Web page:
Airship is not to be confused with other open source efforts that AT&T has undertaken in recent years to provide orchestration and virtualization in its network. Airship has nothing to do with the Open Network Automation Platform, an orchestration and virtualization layer for network function virtualization that AT&T developed internally as ECOMP – short for Enhanced Control, Orchestration, Management and Policy – and merged with the competing and Open Orchestrator (Open-O) project back in 2017. Airship also has nothing to do with the DANOS open source network operating system that AT&T created, enhanced, and preserved starting in 2017 in the wake of Brocade Communications buying routing NOS provider Vyatta in 2012 and then losing interest. ONAP and DANOS have both been moved under the Linux Foundation umbrella, like many open source projects. Airship is thus far a free-standing community that administered under the OpenStack Foundation umbrella.

There are a lot of moving parts to Airship, but before getting into that, it is probably helpful to understand why AT&T created its own mashup of OpenStack and Kubernetes. Most large enterprises have a few to many datacenters, and the largest hyperscalers and cloud builders have maybe dozens of regions with a few datacenters in each region. AT&T has tens of thousands of datacenters, and deploying applications across these datacenters, which have a wide mix of sizes and types of equipment, is a very big hassle. What was needed, says Bryce, was a systems-level, pluggable approach to software, allowing for all kinds of open source projects to be snapped into Airship and maintained as a whole even though it is really a collection of pieces all being innovated at different rates. The other interesting thing about Airship is that it has a declarative approach to describing, deploying, and configuring software atop hardware. Airship is for deploying a datacenter, not a server or a switch or a storage server.

Google’s Borg is also declarative when it comes to setting up clusters, and uses the Borg Control Language, or BCL, which is itself a variant of the General Configuration Language that the search engine giant created to configure and deploy hardware and the applications that run on it. That Airship declarative language is YAML, a variant of XML that is used in conjunction with OpenStack Helm, a document-based package manager for OpenStack that has been extended to Kubernetes. Here is what the Airship workflow looks like:

That makes it look simple, we know. It takes a lot of software, all working in concert, to make anything this complex look that simple.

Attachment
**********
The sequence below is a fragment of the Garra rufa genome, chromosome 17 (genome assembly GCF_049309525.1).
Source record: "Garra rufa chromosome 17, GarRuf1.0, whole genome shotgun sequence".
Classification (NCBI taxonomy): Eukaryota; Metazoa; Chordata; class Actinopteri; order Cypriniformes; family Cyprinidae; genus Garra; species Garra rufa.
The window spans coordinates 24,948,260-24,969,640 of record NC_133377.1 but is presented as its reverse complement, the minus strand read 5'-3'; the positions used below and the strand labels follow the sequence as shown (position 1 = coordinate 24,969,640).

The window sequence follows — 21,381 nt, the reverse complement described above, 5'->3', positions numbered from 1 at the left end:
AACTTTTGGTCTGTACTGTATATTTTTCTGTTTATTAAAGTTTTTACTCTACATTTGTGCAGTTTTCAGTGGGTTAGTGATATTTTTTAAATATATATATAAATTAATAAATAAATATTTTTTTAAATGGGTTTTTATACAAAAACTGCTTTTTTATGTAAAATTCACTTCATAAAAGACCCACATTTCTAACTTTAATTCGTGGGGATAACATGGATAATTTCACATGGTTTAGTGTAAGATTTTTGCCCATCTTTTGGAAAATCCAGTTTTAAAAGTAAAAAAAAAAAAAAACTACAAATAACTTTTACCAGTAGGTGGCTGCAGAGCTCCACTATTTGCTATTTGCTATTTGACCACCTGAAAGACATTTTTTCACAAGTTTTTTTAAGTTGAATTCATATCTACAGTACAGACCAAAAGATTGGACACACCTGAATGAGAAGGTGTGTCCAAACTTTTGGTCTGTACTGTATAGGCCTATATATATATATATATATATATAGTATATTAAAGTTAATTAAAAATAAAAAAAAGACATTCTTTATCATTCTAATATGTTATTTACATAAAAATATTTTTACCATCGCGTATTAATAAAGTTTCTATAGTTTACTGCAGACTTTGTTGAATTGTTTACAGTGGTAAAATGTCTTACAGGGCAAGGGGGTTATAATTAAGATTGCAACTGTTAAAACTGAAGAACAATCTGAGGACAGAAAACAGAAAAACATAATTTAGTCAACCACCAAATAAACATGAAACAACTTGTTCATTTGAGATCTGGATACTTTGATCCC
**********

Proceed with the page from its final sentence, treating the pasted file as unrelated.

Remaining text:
Airship starts out with a minimalist Kubernetes environment that can in turn bootstrap OpenStack and other services. In fact, OpenStack is containerized with Airship, inside of Docker containers under the control of Kubernetes, which is like the package manager, and can be thought of as just another microservices application with components that can be tweaked or swapped out independently from the others in that collection of microservices that is called OpenStack.

Once OpenStack is up and running on Airship, you can, of course deploy Kubernetes on either bare metal using Ironic or on virtual machines using Nova. In most cases, service providers like AT&T want exactly this kind of isolation – not just to keep applications and data separate from different users, but to keep users and administrators both among AT&T’s IT staff and the customers that use its network away from the underlying Kubernetes and OpenStack layers that implement the environment.

Here is how OpenStack, Kubernetes, and the unique code created by AT&T and then others who joined the Airship project last year, such as SK Telecom and Intel, that glues Airship all together:

The chunks that AT&T and the Airship team have been working on are in blue, and with the exception of one piece, they are all relegated to a layer of the complete system stack that AT&T calls the Under Cloud Platform, or UCP, runtime. This all starts with bare metal servers, on top of which is a host operating system – in this case Linux – and a container runtime that is compliant with the Open Container Initiative specification – meaning, in essence, a Docker container – running atop that.